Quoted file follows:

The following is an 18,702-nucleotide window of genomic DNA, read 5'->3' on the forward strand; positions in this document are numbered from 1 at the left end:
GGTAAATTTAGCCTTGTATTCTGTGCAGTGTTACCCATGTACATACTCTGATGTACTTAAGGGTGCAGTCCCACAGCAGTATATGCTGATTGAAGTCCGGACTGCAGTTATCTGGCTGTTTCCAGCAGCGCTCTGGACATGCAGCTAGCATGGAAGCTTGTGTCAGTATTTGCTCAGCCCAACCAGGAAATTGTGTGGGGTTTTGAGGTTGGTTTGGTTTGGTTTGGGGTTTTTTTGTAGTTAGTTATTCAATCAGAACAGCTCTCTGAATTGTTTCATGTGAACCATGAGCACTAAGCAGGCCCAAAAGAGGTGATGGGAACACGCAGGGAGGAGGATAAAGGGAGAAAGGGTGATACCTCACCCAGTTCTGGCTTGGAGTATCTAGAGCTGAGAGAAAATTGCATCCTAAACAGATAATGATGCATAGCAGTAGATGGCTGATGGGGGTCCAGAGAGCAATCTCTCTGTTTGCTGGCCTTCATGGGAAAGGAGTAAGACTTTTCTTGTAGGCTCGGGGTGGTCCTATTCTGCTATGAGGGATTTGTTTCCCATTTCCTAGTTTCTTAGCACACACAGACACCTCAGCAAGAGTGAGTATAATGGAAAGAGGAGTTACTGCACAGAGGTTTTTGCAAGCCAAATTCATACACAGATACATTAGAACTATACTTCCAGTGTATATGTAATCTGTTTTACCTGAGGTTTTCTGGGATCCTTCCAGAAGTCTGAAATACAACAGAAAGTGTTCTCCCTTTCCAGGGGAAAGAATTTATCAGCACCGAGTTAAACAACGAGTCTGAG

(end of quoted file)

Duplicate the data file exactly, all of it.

The following is an 18,702-nucleotide window of genomic DNA, read 5'->3' on the forward strand; positions in this document are numbered from 1 at the left end:
GGTAAATTTAGCCTTGTATTCTGTGCAGTGTTACCCATGTACATACTCTGATGTACTTAAGGGTGCAGTCCCACAGCAGTATATGCTGATTGAAGTCCGGACTGCAGTTATCTGGCTGTTTCCAGCAGCGCTCTGGACATGCAGCTAGCATGGAAGCTTGTGTCAGTATTTGCTCAGCCCAACCAGGAAATTGTGTGGGGTTTTGAGGTTGGTTTGGTTTGGTTTGGGGTTTTTTTGTAGTTAGTTATTCAATCAGAACAGCTCTCTGAATTGTTTCATGTGAACCATGAGCACTAAGCAGGCCCAAAAGAGGTGATGGGAACACGCAGGGAGGAGGATAAAGGGAGAAAGGGTGATACCTCACCCAGTTCTGGCTTGGAGTATCTAGAGCTGAGAGAAAATTGCATCCTAAACAGATAATGATGCATAGCAGTAGATGGCTGATGGGGGTCCAGAGAGCAATCTCTCTGTTTGCTGGCCTTCATGGGAAAGGAGTAAGACTTTTCTTGTAGGCTCGGGGTGGTCCTATTCTGCTATGAGGGATTTGTTTCCCATTTCCTAGTTTCTTAGCACACACAGACACCTCAGCAAGAGTGAGTATAATGGAAAGAGGAGTTACTGCACAGAGGTTTTTGCAAGCCAAATTCATACACAGATACATTAGAACTATACTTCCAGTGTATATGTAATCTGTTTTACCTGAGGTTTTCTGGGATCCTTCCAGAAGTCTGAAATACAACAGAAAGTGTTCTCCCTTTCCAGGGGAAAGAATTTATCAGCACCGAGTTAAACAACGAGTCTGAG